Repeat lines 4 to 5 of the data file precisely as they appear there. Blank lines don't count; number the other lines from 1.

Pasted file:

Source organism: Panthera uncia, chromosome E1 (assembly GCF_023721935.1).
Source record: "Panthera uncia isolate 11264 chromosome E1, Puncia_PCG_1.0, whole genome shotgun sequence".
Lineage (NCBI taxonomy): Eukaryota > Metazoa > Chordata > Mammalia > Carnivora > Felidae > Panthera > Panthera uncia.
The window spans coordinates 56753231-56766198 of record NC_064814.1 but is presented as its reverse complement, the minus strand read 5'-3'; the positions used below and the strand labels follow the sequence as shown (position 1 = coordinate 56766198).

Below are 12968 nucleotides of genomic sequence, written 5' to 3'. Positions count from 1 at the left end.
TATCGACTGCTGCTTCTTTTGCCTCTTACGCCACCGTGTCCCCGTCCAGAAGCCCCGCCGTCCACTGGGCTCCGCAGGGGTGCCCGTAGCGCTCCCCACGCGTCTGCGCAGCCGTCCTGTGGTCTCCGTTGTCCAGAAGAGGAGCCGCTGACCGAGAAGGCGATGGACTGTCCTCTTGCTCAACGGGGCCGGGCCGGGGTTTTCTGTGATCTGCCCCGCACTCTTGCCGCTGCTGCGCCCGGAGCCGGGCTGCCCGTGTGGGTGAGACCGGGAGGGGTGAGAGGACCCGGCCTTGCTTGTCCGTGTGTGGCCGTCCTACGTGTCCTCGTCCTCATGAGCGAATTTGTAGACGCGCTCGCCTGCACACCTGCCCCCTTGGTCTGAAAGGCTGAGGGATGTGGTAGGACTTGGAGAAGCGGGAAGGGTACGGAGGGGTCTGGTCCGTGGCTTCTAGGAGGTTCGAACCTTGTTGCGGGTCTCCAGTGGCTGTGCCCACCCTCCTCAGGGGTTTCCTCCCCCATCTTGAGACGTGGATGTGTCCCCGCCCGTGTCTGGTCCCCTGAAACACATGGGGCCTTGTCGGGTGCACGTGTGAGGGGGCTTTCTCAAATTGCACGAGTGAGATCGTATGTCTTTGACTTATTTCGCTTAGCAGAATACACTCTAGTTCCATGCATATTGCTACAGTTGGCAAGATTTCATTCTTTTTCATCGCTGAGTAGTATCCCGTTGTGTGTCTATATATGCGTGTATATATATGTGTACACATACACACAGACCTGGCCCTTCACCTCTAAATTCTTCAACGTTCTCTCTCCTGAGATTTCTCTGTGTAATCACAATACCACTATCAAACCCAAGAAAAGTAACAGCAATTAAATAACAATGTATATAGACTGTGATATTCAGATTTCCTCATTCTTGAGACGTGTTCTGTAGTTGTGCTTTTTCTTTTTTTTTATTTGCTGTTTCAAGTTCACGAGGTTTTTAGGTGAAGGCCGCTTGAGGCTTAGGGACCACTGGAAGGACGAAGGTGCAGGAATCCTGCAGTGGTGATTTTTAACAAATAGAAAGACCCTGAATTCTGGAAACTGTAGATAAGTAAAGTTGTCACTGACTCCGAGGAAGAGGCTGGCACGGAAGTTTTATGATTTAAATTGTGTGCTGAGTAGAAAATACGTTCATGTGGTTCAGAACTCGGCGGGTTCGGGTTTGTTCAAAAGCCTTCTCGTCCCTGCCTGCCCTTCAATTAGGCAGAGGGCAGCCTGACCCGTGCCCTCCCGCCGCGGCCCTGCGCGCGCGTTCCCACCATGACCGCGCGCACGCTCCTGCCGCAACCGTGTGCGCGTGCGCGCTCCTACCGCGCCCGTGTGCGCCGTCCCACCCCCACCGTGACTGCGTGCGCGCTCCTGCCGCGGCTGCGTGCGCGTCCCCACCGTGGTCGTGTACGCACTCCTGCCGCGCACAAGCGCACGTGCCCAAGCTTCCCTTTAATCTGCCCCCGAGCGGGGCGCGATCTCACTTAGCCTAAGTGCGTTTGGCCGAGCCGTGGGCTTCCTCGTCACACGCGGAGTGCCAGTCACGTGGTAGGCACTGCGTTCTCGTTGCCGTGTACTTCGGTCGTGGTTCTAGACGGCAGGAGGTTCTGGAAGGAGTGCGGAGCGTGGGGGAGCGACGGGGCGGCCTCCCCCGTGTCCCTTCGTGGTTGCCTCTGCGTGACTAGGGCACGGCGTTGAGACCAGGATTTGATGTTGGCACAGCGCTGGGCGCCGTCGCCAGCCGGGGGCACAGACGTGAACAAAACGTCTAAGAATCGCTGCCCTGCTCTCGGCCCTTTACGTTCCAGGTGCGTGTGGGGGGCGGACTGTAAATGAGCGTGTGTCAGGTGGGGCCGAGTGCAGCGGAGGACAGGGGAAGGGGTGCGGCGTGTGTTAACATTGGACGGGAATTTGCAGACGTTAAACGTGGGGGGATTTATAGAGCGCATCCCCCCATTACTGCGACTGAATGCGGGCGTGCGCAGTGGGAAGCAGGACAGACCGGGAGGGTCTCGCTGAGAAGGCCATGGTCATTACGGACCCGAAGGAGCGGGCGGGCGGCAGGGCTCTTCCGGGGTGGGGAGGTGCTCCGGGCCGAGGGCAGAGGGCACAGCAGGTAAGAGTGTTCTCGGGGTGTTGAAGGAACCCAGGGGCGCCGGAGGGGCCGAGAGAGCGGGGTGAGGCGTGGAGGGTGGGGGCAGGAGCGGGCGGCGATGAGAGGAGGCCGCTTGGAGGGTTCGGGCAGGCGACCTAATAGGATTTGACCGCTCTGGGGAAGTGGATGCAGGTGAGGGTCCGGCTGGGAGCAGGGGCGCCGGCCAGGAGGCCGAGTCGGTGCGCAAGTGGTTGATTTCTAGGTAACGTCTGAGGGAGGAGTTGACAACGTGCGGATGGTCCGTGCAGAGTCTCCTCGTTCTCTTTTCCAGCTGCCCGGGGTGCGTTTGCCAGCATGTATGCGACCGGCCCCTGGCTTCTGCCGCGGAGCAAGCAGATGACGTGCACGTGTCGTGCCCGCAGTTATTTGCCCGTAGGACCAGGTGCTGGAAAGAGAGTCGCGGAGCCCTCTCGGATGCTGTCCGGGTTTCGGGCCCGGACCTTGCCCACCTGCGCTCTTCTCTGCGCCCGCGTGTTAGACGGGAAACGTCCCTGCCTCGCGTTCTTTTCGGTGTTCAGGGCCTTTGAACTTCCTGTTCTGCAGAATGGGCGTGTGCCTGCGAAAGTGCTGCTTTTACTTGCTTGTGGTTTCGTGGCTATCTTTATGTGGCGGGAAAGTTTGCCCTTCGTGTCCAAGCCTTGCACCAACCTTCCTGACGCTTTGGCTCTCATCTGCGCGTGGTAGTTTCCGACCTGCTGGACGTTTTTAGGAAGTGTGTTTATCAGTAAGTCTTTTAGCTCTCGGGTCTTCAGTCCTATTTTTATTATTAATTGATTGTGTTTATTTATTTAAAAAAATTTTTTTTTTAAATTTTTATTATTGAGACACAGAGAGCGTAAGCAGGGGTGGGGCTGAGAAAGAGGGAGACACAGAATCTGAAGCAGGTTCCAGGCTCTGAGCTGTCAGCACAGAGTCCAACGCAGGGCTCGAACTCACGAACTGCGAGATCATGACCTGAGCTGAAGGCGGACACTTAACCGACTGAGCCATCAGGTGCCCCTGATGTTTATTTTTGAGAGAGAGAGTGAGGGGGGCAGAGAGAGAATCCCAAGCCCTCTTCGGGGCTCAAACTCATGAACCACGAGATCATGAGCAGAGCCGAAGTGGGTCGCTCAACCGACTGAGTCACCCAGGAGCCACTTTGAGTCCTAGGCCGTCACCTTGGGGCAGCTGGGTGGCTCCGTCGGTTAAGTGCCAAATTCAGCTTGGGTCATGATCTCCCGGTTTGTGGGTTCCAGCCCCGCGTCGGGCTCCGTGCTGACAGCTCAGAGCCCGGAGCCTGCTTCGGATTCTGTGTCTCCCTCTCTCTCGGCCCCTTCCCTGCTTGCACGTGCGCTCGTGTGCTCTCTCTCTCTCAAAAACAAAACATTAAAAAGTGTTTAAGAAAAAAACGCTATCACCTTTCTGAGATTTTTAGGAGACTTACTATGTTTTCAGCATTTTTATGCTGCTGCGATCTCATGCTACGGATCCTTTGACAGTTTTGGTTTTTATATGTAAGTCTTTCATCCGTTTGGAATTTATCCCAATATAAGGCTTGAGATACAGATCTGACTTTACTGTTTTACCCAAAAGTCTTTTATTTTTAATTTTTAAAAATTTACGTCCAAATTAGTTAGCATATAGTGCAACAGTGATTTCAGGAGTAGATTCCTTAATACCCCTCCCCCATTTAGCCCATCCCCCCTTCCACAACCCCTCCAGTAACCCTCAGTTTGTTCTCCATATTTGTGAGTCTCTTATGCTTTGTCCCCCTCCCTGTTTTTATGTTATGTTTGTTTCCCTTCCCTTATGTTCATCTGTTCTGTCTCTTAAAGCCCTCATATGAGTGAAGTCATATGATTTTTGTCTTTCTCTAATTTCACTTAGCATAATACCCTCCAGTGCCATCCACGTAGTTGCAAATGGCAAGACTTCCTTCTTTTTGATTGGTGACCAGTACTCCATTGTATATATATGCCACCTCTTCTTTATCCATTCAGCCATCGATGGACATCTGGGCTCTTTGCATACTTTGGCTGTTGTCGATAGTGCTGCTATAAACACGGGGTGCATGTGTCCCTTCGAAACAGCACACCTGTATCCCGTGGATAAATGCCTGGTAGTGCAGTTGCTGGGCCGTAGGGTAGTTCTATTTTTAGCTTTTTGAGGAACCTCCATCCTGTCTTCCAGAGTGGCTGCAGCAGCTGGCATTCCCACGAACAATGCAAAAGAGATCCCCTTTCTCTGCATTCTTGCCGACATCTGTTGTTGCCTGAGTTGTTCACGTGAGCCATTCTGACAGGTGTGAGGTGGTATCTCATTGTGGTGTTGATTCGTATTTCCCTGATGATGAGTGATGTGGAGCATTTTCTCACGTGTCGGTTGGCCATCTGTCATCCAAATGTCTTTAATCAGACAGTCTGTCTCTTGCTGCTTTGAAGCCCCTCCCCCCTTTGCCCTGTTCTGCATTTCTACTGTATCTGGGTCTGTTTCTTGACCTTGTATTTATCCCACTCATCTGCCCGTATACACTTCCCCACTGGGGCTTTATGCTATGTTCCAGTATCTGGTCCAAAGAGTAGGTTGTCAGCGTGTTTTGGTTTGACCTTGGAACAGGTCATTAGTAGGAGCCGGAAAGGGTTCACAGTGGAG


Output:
The window spans coordinates 56753231-56766198 of record NC_064814.1 but is presented as its reverse complement, the minus strand read 5'-3'; the positions used below and the strand labels follow the sequence as shown (position 1 = coordinate 56766198).

Below are 12968 nucleotides of genomic sequence, written 5' to 3'. Positions count from 1 at the left end.